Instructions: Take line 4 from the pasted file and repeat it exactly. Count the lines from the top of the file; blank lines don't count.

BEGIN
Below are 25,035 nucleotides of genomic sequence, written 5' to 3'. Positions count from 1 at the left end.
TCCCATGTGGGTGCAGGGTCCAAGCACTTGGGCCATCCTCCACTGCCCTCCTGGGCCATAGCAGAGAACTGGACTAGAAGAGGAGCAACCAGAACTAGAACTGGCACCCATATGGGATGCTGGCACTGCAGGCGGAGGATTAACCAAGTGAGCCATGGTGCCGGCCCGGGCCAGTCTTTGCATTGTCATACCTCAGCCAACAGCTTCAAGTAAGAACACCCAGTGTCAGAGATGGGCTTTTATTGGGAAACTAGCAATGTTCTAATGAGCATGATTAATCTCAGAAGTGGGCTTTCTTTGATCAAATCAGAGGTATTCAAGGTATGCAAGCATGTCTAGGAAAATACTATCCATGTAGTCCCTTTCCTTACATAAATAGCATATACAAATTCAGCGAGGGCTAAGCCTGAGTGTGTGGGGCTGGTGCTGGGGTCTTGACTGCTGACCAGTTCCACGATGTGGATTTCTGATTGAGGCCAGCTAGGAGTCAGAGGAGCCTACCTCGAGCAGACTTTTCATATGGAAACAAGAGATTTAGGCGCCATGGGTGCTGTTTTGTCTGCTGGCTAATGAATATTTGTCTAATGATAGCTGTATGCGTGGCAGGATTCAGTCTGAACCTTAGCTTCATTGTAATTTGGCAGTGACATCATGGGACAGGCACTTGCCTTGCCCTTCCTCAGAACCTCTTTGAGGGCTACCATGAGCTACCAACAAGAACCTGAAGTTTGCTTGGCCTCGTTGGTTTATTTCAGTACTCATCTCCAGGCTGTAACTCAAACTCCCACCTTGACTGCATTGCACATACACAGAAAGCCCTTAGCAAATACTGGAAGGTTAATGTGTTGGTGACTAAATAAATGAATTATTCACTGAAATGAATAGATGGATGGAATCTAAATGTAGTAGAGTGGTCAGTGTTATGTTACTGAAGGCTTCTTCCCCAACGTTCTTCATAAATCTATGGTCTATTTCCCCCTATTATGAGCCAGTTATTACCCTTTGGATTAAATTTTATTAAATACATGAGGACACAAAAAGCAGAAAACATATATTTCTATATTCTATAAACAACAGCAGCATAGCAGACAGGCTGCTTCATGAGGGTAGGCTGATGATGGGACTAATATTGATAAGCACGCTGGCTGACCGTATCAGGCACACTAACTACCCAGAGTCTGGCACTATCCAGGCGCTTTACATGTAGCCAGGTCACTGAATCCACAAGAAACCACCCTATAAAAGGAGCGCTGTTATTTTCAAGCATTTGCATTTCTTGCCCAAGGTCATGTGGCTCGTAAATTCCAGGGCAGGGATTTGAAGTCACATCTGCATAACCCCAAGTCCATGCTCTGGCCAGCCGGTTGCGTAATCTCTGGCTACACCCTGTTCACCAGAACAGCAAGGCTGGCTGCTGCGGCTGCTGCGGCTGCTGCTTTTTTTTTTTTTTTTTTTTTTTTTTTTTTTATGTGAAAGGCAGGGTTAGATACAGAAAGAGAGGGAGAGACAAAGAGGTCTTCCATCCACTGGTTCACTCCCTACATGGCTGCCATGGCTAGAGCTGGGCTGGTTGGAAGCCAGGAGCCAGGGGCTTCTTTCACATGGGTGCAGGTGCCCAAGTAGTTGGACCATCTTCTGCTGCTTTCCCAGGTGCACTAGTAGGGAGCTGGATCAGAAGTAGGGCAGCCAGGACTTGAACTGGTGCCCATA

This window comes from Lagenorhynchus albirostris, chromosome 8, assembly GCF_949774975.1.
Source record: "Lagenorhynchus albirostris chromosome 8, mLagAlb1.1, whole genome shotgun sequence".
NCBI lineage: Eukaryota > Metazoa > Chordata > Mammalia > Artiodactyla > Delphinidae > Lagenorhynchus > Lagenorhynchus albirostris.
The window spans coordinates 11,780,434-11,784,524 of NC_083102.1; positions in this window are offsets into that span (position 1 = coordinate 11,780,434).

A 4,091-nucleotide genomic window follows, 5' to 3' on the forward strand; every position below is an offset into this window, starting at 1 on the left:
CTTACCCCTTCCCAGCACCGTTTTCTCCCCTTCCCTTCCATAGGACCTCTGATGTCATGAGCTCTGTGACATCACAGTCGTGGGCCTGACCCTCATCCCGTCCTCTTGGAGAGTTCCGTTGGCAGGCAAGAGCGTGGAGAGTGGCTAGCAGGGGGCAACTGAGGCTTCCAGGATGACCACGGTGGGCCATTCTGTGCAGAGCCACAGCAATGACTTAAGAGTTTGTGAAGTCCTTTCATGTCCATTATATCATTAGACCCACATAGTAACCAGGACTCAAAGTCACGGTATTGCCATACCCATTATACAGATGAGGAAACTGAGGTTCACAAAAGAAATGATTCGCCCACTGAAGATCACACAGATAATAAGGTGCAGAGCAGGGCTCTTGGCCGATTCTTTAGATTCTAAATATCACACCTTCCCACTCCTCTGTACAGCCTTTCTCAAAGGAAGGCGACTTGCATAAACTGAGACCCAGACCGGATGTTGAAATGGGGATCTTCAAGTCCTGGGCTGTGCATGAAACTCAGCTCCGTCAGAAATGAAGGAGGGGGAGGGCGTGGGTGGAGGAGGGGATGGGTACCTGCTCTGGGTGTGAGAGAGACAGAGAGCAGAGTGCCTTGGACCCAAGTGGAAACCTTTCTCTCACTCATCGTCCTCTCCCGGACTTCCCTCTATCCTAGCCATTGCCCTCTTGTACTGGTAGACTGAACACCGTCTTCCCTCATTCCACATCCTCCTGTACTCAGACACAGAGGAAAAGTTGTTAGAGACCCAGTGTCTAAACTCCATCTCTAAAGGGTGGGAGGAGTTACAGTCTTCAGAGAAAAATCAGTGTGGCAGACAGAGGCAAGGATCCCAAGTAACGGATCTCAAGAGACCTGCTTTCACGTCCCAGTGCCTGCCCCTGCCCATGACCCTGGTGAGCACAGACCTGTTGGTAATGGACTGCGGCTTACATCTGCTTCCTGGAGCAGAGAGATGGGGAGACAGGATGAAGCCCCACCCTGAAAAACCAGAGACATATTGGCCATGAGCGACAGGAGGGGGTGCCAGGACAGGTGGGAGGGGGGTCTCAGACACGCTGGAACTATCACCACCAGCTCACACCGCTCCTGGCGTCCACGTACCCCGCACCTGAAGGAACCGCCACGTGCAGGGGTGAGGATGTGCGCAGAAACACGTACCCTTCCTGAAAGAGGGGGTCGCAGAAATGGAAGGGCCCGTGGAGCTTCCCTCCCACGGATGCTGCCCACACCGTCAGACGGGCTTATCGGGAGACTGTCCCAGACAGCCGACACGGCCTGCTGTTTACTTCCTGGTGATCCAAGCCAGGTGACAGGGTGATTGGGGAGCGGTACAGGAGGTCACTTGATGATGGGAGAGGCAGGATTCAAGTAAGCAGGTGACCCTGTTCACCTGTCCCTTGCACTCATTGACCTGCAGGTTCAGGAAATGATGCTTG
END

Source record: "Lagenorhynchus albirostris chromosome 8, mLagAlb1.1, whole genome shotgun sequence".